Co-Fermentation of Primary Sludge and Grease Trap Waste for VFA Production

Authors:

  • Ronald Latimer and Hunter Long - Hazen and Sawyer
  • Jeff Nicholson, Holy Anne Hillard, Bill Balzer, and Charles Bott - Hampton Roads Sanitation District
  • Steven Chiesa - Santa Clara University

To potentially provide additional nutrient removal capacity and reduce the net cost of supplemental organic carbon addition, a pilot-scale investigation was conducted at the Nansemond WWTP in Suffolk, VA.

The Nansemond Wastewater Treatment Plant, located in Suffolk, VA and operated by the Hampton Roads Sanitation District (HRSD), discharges treated effluent into a tributary of Chesapeake Bay. This 1.31 m3/s (30 mgd) facility currently satisfies average annual phosphorus and total nitrogen limits of 2.0 mg/L and 8.0 mg/l, respectively, as well as being part of a multiple plant bubble permit limit that requires an annual effluent TN mass discharge of less than 2,730 tonnes (6M lb) of nitrogen. More stringent effluent nutrient concentration limits are anticipated within the next five years. The Nansemond Plant’s primary effluent contains insufficient levels of readily biodegradable organic carbon to meet its biological nutrient removal targets without supplemental carbon addition. The plant currently purchases concentrated waste methanol to assist with denitrification in its modified five-stage BNR process system at approximately $700K per year.

To potentially provide additional nutrient removal capacity and reduce the net cost of supplemental organic carbon addition, a pilot-scale investigation was conducted to characterize the local grease trap waste stream and examine the ability of blended settled primary solids and locally available grease trap waste to be co-fermented to produce a volatile fatty acid (VFA) – enriched product stream to enhance phosphorus and nitrogen removal. The plant currently receives, on average, 19.7 m3/d (5,200 gpd) of grease trap waste from local haulers and can receive additional grease trap waste by diverting such flows from other HRSD treatment facilities. This material has the high C:N and C:P ratios desired in a supplemental carbon source and a significant daily organic (COD) loading that makes it an attractive option for replacing a large fraction of the purchased chemical now used to augment nutrient removal.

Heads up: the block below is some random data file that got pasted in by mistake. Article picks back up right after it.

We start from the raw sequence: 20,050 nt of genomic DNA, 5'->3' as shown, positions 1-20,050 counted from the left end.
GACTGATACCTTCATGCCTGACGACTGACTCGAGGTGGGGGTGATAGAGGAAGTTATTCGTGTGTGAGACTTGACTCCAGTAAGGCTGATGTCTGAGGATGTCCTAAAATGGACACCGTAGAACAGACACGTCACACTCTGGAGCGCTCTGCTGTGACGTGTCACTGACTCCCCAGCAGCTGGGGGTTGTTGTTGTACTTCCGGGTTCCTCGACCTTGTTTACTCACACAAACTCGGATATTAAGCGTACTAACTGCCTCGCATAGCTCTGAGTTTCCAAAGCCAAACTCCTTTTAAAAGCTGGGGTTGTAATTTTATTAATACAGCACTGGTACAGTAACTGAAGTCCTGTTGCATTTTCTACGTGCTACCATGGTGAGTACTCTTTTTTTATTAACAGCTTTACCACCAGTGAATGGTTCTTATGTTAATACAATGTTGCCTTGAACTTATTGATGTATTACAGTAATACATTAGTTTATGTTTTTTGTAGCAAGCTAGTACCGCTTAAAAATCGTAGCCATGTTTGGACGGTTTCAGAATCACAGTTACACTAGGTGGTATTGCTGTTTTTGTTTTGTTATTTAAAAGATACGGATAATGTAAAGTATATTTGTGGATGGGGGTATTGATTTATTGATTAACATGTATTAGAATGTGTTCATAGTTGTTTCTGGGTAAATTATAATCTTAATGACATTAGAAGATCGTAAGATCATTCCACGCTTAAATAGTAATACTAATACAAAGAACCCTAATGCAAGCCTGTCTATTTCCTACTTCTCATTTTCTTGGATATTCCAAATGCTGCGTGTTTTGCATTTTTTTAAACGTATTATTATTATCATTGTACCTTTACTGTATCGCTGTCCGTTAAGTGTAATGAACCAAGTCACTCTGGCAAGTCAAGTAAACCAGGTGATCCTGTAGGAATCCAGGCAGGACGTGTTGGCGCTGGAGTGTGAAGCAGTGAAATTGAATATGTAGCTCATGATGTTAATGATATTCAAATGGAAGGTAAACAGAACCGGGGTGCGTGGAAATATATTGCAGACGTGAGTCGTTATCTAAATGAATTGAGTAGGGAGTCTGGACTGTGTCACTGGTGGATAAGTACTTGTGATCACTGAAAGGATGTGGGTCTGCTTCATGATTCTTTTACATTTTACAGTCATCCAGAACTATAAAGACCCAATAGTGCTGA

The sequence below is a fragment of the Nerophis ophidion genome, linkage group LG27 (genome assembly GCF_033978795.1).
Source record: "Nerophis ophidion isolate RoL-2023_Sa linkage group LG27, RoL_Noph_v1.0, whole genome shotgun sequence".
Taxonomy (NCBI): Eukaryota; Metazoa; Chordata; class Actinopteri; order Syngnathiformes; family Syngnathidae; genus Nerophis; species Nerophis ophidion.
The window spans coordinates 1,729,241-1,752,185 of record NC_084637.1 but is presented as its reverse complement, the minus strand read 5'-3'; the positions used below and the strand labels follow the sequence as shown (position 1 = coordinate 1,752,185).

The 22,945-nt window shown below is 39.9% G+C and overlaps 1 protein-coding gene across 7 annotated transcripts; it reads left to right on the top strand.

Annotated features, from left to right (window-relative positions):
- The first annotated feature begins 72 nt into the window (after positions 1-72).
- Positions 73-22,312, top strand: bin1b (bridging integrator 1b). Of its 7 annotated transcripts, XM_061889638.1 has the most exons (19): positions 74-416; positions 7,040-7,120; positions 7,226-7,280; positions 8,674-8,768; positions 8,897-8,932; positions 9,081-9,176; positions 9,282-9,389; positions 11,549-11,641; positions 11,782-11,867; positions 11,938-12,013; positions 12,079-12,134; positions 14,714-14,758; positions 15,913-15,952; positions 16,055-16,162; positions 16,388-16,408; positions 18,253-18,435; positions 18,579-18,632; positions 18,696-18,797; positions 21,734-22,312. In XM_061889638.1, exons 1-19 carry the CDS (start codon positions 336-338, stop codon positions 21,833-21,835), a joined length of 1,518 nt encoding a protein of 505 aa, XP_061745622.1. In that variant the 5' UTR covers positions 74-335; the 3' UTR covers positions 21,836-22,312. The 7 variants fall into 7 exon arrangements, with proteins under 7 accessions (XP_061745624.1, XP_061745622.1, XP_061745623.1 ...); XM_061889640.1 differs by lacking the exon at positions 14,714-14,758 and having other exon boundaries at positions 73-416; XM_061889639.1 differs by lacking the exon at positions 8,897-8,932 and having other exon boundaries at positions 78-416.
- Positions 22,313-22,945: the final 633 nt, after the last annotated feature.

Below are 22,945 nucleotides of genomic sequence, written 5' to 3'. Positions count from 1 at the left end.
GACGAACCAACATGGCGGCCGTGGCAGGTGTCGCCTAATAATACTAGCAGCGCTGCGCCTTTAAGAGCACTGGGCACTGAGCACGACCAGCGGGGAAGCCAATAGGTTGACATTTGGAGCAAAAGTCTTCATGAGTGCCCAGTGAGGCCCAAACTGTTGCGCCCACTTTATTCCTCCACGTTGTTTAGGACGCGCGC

Two parallel trains of completely mixed anaerobic fermenters, 300 gal, coupled with gravity thickeners, 90 gal, were operated to ferment primary solids (PS) and grease trap waste (GTW) from the plant. A control treatment train was fed only primary solids at a targeted organic loading rate of 10kg COD/m3/d while the experimental train was fed an elevated lipid load, an additional 20% COD load as grease trap waste (GTW), collected from the grease trap waste stream being disposed of at the treatment facility. The desired effluent product was a low solids, high readily biodegradable COD (rbCOD) and volatile fatty acids (VFA) stream that could be used for biological nutrient removal. At present the primary sludge has been found to have a particulate COD to soluble COD (sCOD) conversion rate of 6 to 15%. However, the amount of effluent sCOD contributed by VFAs (C2:C6) ranges from 25 to 80% depending on reactor operational parameters, while the contribution of acetic acid ranges from 20% to 40%. The incremental degradation of the added lipid load was also far below desired expectations at only 6 to 8%. Modifications are required to effectively transform the grease trap waste in a low pH, 5.2-5.5, anaerobic fermenter.

For more information, contact the author at hlong@hazenandsawyer.com.

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